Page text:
In this Episode:
Brian discusses the state of black-owned companies with Jill Johnson, co-founder and CEO of IFEL, the Institute for Entrepreneurial Leadership, an independent, not-for-profit organization that supports inner city economic development through entrepreneurship. They discussed how the pandemic shined a light on issues faced by black entrepreneurs that started long before the lockdown in 2020, and how they would like to see real change in the approach to recognizing and supporting black-owned companies going forward.
Insights from Jill Johnson:
- The struggles that many black owned businesses face today did not change during the pandemic. They were the same challenges that existed before the pandemic. The reason why there was a disproportionate impact on these businesses is because they were struggling so much before March 2020.
- If you take a business that has limited access to capital and add workers who are essentially demanding higher wages as the cost for goods and services that they need goes up, it makes for a perfect storm.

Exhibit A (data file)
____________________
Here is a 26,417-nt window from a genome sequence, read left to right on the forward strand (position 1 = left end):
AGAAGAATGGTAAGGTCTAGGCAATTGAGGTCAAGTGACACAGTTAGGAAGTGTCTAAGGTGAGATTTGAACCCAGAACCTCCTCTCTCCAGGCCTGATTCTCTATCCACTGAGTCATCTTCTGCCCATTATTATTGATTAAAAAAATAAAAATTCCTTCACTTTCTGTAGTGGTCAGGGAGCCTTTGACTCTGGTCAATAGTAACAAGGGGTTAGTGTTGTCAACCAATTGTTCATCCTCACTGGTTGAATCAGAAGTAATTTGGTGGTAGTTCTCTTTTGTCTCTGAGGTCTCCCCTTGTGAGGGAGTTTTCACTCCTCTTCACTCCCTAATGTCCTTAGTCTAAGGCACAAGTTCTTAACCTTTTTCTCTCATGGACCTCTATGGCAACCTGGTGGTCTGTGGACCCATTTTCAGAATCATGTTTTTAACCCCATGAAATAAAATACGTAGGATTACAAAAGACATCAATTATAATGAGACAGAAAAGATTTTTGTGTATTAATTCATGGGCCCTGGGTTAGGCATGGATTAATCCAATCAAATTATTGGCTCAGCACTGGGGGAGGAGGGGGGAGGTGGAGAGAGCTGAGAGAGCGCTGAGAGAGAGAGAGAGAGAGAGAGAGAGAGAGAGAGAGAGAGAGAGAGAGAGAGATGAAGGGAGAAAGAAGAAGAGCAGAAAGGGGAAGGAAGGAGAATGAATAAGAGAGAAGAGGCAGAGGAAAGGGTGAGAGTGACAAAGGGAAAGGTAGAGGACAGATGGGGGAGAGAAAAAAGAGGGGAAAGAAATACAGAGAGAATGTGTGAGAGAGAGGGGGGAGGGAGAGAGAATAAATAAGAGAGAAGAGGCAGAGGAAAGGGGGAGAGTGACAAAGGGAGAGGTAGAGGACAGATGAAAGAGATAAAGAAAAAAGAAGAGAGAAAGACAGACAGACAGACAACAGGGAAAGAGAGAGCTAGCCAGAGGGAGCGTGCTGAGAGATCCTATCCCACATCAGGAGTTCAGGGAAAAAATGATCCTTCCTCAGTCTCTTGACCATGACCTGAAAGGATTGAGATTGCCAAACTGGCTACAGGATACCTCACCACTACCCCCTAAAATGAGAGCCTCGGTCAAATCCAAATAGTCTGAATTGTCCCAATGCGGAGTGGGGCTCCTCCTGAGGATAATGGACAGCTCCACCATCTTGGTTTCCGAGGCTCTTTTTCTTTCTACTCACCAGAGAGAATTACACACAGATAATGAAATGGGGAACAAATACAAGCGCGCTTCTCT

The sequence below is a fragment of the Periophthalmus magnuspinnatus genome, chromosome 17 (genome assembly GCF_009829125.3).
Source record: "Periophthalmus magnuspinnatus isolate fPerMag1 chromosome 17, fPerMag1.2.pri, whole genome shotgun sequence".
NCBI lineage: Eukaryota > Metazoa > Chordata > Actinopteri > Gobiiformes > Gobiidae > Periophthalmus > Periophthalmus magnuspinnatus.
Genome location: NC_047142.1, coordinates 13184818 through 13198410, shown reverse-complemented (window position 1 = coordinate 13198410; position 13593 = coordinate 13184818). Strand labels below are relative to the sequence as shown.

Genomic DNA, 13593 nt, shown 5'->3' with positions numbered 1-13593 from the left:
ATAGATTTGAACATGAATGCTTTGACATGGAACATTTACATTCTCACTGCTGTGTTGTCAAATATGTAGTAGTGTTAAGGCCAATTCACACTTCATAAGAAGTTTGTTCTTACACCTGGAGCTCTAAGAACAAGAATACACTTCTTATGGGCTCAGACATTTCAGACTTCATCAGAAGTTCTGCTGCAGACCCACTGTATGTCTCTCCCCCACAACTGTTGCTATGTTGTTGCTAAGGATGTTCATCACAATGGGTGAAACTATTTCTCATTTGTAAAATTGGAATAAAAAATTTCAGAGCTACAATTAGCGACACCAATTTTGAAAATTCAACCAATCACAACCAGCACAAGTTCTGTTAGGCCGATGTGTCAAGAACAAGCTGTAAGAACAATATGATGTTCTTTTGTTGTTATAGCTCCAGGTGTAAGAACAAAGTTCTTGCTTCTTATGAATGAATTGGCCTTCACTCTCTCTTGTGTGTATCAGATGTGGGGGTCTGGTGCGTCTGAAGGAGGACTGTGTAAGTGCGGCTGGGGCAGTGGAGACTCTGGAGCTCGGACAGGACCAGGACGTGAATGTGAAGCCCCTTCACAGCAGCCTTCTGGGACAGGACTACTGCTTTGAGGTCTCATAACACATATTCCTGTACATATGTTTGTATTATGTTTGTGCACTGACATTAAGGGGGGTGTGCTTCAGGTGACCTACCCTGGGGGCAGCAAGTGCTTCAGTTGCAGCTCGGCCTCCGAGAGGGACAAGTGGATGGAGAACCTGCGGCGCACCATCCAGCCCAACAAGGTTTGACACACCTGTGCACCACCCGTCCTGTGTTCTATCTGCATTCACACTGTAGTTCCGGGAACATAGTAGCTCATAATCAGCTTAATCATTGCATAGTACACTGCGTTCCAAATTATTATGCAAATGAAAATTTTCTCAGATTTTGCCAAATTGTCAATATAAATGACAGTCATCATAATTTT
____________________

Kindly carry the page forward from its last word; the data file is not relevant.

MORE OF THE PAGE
- The pandemic was very difficult on many women entrepreneurs. However, it did shine a light on the issues that people of color face, especially black businesses with lack of access to capital and women of color dealing with their unique issues.
- From my vantage point, more people today are willing to have conversations, ask questions, and to understand that these issues are not made up in our heads. These are real problems that have been going on for decades. More people listening and getting involved in finding solutions has been a tremendous part of the pandemic’s silver lining.